I will do my best, but the next few recipes everyone will just have to imagine how beautiful the photo was going to be and how utterly delicious the food was.

Friday, April 23, 2010

All Happiness Depends on Blueberry Cream Cheese Coffee Cake . . .

"All happiness depends on a leisurely breakfast." -- John Gunther

What befits an unhurried breakfast on a sunny spring morning more perfectly than a slice of fresh homemade coffeecake? A relaxed breakfast can be just the gentle launching pad one longs for at the start of such a day.  

Best enjoyed in a quiet cozy nook with someone you love, or lounging alone in the most pleasant corner of your own backyard, this is the kind of meal that leads you to appreciate morning's finest attributes.

"Full many a glorious morning have I seen." -- William Shakespeare, Sonnet XXXIII

Adapted from Margaret Fox and John B. Bear's book, Morning Food, this recipe isn't complicated, but it does take time to assemble. By necessity, I made a few minor changes to the original formula, though nothing that radically altered the intended character of the finished product.

Instead of using yogurt, I subbed in sour cream with a little milk; instead of using apple juice in the mixture with the berries, I used strained orange juice with a smidgen of added sugar. I also omitted lemon zest from the batter, because I didn't want a strong citrus factor. And, as usual, I reworded the instructions here and there.

The resulting coffee cake was pretty darn delicious, I must say. Not too sweet, not too cream cheesy. And the thin, crunchy almonds in the topping? Well, let's just say "yum" and leave it at that.

Oh, yes--one more thing I must divulge. You know the kind of recipe that, once completed, impels you to express deep and abiding love for your high-capacity dishwasher? Well, I won't lie to you, this is one of those. Mmm hmm, it's a bit of a dirty-dish factory.

That, however, is not sufficient reason to avoid making this treat. Often, the end justifies the messy means, and that's more than true in this case. So, go get yourself some blueberries--fresh or frozen will do--and pull out your springform pan. And have yourself a lovely breakfast.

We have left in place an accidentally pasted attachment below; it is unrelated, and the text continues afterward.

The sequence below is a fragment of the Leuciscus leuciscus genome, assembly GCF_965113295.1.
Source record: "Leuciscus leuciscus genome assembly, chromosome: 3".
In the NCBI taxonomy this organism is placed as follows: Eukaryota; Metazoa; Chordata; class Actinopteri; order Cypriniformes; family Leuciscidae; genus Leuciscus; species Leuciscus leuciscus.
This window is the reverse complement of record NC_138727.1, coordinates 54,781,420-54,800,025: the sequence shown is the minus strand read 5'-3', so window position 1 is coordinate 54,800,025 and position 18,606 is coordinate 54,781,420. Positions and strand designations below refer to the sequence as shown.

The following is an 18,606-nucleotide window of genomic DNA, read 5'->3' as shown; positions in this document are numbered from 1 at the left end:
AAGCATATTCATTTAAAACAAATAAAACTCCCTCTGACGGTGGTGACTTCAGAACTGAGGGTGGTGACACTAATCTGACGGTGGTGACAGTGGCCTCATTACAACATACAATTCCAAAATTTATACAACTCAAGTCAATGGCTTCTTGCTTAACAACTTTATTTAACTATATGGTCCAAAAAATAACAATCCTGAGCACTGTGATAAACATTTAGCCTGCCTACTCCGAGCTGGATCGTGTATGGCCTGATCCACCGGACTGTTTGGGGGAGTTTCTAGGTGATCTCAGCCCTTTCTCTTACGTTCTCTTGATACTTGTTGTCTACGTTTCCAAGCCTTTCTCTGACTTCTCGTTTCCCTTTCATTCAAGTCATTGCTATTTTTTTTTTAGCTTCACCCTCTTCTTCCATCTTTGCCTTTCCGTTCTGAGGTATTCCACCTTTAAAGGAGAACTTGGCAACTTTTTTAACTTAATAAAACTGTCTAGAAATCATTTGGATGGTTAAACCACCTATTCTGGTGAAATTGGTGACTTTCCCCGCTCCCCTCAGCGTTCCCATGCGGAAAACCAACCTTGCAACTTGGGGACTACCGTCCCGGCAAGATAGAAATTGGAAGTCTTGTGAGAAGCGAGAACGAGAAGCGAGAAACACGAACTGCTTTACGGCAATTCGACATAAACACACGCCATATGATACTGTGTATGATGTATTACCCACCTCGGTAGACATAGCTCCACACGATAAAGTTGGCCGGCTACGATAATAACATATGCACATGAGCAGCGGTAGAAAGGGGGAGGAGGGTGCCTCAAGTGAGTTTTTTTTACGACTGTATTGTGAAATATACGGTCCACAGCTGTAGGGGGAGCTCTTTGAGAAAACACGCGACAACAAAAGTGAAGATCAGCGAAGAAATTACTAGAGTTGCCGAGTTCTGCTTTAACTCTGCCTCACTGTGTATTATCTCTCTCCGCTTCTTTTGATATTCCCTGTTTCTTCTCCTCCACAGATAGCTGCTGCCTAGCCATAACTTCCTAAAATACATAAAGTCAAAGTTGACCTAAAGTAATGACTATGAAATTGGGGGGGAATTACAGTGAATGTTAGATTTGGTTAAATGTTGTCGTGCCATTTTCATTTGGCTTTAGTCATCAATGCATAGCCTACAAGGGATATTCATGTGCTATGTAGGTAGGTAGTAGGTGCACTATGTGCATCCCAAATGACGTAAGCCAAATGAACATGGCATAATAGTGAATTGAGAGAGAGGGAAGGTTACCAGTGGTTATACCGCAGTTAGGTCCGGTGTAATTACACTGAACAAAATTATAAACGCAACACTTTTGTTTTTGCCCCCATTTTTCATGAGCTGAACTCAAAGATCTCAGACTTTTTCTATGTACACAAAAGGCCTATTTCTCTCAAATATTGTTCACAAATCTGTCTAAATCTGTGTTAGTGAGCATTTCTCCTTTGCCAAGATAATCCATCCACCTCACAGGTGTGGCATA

Blueberry Cream Cheese Coffee Cake

(For a printable version of this recipe, click here!)

Preheat oven to 350 degrees. Grease and flour, or spray with baking spray, a 9" springform pan.

1 cup fresh or frozen blueberries (I used frozen Maine blueberries; they're tiny and very sweet.)
1/4 cup orange juice, strained to remove pulp
2 Tbsp. granulated sugar
1 tsp. cornstarch
2 tsp. water
2 and 1/4 cups All-Purpose flour (I used unbleached)
3/4 cup granulated sugar
1/2 cup cold unsalted butter, cut into bite-size pieces
1/2 tsp. baking soda
1/2 tsp. baking powder
1/4 tsp. salt (I actually used slightly more than this, but less than 1/2 tsp.)
3/4 cup sour cream (I used regular)
3 Tbsp. milk (I used 2 percent)
1 tsp. vanilla extract
1 large egg, beaten
6 oz. cream cheese, softened
1/4 cup granulated sugar
1 large egg
1/2 tsp. lemon juice
1/2 cup sliced almonds

In a small saucepan over medium heat, bring to a boil the berries, orange juice, and 2 Tbsp. sugar. Over very low heat, simmer for 3 minutes, stirring periodically.

Combine the cornstarch and water in a little bowl. Add 2 Tbsp. of the blueberry mixture into the bowl and stir, then pour this back into the saucepan. Continue to simmer and stir for about 1 minute, until the mixture is reduced to about 3/4 cup; set aside.

In the bowl of a food processor, place the 3/4 cup of sugar and the flour; pulse for a few seconds to combine. Add in the cold butter chunks, and pulse until the mixture looks like coarse crumbs.

Separate out 1 cup of this mixture and set it aside in a small bowl; this will be used later for the topping.
Dump the rest of the flour mixture from the food processor bowl into a large mixing bowl. Into this, stir the baking powder, baking soda, and salt.

In another small bowl, by hand, mix together the sour cream, milk, the beaten egg, and vanilla. Pour this  into the flour mixture in the large bowl, and stir to combine. The batter will be quite thick.

Using a small offset spatula, spread the batter evenly into the bottom of the prepared pan and then up the sides about 1/2 an inch or so; you want to create a shallow well.

Pulse the cream cheese, 1/4 cup sugar, egg, and lemon juice in the food processor until smooth. Spread this on top of the batter to within about 1/4 inch of the sides.
Now pour all of the blueberry sauce on top of the cream cheese mixture. Use the spatula to spread it around; it needn't reach too close to the sides of the pan.

Into the bowl with the reserved flour mixture, add the sliced almonds and toss them around to combine. Sprinkle this all over the blueberry sauce and the exposed batter edge; the top should be completely covered.

Set the springform pan on top of a sheet pan and bake for 40 to 45 minutes, until the filling seems set, and the cake is topping is light golden. Cool the cake in its pan, on a rack, for 10 minutes.

Remove the sides of the pan and let the cake cool the rest of the way on the rack. When it's cool enough, slide it off the bottom of the springform pan onto a serving dish.